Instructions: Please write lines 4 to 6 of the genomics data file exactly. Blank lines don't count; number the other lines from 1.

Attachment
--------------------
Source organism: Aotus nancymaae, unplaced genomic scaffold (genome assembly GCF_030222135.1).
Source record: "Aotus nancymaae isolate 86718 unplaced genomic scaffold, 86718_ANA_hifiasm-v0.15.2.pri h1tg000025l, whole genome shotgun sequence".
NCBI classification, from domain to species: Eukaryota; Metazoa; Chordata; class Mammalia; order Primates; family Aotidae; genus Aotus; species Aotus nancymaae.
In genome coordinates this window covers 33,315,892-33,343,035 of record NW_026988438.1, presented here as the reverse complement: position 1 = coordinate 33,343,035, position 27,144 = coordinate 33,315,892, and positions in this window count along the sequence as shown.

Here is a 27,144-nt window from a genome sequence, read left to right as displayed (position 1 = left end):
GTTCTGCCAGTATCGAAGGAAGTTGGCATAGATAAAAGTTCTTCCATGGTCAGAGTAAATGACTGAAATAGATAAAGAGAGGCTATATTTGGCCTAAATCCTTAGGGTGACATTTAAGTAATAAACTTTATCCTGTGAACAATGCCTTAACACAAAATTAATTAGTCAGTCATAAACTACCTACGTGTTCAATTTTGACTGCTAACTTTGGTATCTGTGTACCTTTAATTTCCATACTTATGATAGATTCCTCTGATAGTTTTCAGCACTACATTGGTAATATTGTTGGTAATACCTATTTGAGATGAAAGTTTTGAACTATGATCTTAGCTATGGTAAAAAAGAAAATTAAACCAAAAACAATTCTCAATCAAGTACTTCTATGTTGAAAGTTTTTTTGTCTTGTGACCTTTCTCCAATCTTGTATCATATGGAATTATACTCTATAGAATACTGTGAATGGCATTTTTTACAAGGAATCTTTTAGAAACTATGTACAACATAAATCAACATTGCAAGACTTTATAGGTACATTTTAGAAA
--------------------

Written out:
In genome coordinates this window covers 33,315,892-33,343,035 of record NW_026988438.1, presented here as the reverse complement: position 1 = coordinate 33,343,035, position 27,144 = coordinate 33,315,892, and positions in this window count along the sequence as shown.

Here is a 27,144-nt window from a genome sequence, read left to right as displayed (position 1 = left end):
GTTCTGCCAGTATCGAAGGAAGTTGGCATAGATAAAAGTTCTTCCATGGTCAGAGTAAATGACTGAAATAGATAAAGAGAGGCTATATTTGGCCTAAATCCTTAGGGTGACATTTAAGTAATAAACTTTATCCTGTGAACAATGCCTTAACACAAAATTAATTAGTCAGTCATAAACTACCTACGTGTTCAATTTTGACTGCTAACTTTGGTATCTGTGTACCTTTAATTTCCATACTTATGATAGATTCCTCTGATAGTTTTCAGCACTACATTGGTAATATTGTTGGTAATACCTATTTGAGATGAAAGTTTTGAACTATGATCTTAGCTATGGTAAAAAAGAAAATTAAACCAAAAACAATTCTCAATCAAGTACTTCTATGTTGAAAGTTTTTTTGTCTTGTGACCTTTCTCCAATCTTGTATCATATGGAATTATACTCTATAGAATACTGTGAATGGCATTTTTTACAAGGAATCTTTTAGAAACTATGTACAACATAAATCAACATTGCAAGACTTTATAGGTACATTTTAGAAA